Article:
Oil Painting Techniques: Dead Colours, Glazing, Scumbling

Oil Painting Techniques
Dead Colours
“Dead Colours” layer is the part of an underpainting. The name “Dead Layer” comes from the choice of colours, usually bluish, greyish, or greenish mixes.
It is mostly required for figurative paintings where cold colours will compliment the skin tones in the finished artwork. “Dead Layer” is applied over the traditional brown underpainting. It has the purpose of altering the warm tones of the underpainting and imprimatura. It does not affect the tonality of the final painting though.
Dead layer is quite thin, so previous underpainting layers are visible through it. The dead layer must be left to dry before continuing the painting.
Some paintings can be done as a finished artworks using dead layer technique. Depending on the colour such artworks are called “verdaccio”, “verdaille”, or “grisaille”.
Verdaccio is an Italian name for the mixture of black, white, and yellow pigments. Depending on proportions it has a grayish, yellowish, or soft greenish-brown appearance.
Verdaille is an artwork painted exclusively in shades of green. It originates in 12th century when use of colour was prohibited in Cistercian monasteries in 1134. Such paintings are quite rare these days.
Grisaille is an artwork painted in monochrome, usually in shades of grey. Grisaille may also include some other grey-out colours in addition to black and white. The grisaille technique is great for depiction of sculpture and architectural details.

Overpainting in Full Colour
The subsequent layers come in full colour. Flesh colours are applied for figurate artworks. Light areas are usually painted thicker and more opaque than shades. In dark areas, the underpainting can still show through. Colours of deeper layers are optically mixing with top ones.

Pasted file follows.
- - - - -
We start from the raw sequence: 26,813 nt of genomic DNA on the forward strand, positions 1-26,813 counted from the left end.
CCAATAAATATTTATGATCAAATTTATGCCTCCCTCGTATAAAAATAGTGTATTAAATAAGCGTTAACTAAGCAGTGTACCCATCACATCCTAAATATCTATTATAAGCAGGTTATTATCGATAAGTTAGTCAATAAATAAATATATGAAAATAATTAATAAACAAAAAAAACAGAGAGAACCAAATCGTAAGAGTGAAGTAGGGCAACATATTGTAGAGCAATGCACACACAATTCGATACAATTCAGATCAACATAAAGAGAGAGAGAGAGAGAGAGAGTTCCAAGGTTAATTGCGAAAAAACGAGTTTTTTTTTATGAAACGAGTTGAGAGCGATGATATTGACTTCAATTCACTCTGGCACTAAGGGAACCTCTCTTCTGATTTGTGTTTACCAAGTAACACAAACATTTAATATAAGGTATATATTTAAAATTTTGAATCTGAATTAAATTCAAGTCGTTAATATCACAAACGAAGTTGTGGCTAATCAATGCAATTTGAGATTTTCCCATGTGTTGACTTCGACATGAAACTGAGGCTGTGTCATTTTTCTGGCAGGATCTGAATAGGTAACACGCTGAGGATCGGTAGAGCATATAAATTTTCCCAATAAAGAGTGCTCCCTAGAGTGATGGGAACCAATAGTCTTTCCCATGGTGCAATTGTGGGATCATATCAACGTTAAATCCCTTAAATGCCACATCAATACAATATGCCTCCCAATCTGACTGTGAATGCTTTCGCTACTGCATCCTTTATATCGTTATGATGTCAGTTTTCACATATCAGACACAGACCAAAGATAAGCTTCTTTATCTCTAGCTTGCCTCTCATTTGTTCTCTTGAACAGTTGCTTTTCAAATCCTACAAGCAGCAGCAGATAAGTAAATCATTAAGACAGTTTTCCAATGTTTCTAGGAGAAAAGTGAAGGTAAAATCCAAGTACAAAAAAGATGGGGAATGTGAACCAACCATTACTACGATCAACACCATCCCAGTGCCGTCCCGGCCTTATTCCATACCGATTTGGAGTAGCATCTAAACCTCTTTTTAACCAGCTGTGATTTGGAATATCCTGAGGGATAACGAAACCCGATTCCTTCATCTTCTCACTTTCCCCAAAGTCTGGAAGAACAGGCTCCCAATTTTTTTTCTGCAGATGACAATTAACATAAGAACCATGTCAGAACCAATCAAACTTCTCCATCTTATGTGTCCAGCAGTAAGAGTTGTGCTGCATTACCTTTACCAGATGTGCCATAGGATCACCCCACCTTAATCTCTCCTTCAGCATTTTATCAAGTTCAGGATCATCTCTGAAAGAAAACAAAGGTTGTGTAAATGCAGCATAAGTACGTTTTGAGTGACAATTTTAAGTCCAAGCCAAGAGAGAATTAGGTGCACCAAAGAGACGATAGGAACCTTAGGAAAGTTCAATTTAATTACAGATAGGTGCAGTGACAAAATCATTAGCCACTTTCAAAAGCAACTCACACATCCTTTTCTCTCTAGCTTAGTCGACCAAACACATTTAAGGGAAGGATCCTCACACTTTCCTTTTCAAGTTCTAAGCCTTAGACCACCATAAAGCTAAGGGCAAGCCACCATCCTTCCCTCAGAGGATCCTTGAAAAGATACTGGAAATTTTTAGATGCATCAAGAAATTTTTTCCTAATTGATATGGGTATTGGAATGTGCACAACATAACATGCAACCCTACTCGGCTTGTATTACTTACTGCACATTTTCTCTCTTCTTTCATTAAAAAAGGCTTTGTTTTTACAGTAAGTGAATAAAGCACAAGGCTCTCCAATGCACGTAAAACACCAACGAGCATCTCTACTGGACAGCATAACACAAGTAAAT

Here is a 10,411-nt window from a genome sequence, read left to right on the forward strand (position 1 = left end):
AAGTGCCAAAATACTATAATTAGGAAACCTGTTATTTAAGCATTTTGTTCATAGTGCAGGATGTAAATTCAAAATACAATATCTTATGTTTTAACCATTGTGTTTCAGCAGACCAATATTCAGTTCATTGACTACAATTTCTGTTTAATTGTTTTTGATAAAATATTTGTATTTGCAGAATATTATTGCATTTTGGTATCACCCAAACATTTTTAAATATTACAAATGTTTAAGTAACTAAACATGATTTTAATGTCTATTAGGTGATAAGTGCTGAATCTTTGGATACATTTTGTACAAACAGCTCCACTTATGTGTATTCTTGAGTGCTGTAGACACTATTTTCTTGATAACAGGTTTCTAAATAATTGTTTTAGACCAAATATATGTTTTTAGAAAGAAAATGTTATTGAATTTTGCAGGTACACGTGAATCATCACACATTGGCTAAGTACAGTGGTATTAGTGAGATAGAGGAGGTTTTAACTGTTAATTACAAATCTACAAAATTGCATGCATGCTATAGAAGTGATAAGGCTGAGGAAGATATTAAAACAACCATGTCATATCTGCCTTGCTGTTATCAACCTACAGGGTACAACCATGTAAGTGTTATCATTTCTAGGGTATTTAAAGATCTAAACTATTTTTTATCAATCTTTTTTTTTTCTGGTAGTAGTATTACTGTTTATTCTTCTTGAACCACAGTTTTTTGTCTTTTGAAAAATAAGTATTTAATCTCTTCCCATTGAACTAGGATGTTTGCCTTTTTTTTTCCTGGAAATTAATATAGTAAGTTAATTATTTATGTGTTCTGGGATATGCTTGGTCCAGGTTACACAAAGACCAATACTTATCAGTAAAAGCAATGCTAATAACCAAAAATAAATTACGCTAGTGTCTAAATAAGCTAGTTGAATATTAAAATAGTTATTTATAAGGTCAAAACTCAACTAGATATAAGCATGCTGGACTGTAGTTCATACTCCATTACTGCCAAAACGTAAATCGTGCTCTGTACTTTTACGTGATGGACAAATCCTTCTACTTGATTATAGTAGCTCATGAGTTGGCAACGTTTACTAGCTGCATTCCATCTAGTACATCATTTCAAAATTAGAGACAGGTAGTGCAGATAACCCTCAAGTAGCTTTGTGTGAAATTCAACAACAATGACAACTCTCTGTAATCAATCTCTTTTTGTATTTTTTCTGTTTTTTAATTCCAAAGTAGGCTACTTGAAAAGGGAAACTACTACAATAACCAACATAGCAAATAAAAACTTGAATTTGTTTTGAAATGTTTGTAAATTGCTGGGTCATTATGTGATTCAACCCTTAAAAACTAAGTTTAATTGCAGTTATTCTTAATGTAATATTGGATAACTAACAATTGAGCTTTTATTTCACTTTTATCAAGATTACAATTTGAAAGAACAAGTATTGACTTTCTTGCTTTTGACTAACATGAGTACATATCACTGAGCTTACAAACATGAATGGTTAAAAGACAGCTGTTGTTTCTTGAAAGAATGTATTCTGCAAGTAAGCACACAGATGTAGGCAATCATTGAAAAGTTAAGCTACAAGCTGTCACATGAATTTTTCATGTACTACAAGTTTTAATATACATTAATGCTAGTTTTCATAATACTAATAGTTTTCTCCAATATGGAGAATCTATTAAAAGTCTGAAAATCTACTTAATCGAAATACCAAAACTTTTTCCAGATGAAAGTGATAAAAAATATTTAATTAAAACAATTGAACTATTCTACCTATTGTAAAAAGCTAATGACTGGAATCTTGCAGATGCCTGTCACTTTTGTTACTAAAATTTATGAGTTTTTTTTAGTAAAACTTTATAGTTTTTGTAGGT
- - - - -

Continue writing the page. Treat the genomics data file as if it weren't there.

The overpainting in full colour can be worked on in several layers. Usually every layer is left dry before continuing.
The final touches are applied on top of the full-colour layer when it is dry. These could be highlights, some final minor corrections, deepening shades, and so on. All these final touches should be dry before completing the painting with the final layer — glazing.

Glazing Painting Technique
The glazing technique can also be applied in numerous layers. Leonardo da Vinci developed glazing technique, called “sfumato”, to the perfection.
The glazing layers deepen the tone as they absorb the light, so less light is reflected from the painting. Fine artist should consider this and paint previous layers in lighter tones than intended in a finished artwork.
Every glaze should be applied when the previous one is dry. It is a slow process but results worth it. Each successive glaze should have an increased amount of oil, conforming to the ‘fat over lean’ rule.
Transparent and semi-transparent oil paints are most suited for glazing. Opaque paints can be mixed with a lot of medium and some resins may be added to increase their translucency.

Scumbling is a technique when opaque paint is applied in a very thin layer, so the previous layer is visible through. Scumbling gives an optical mixing of colours, producing a softer or duller effect. This technique is great for lighter colours, for example when painting fog or clouds.



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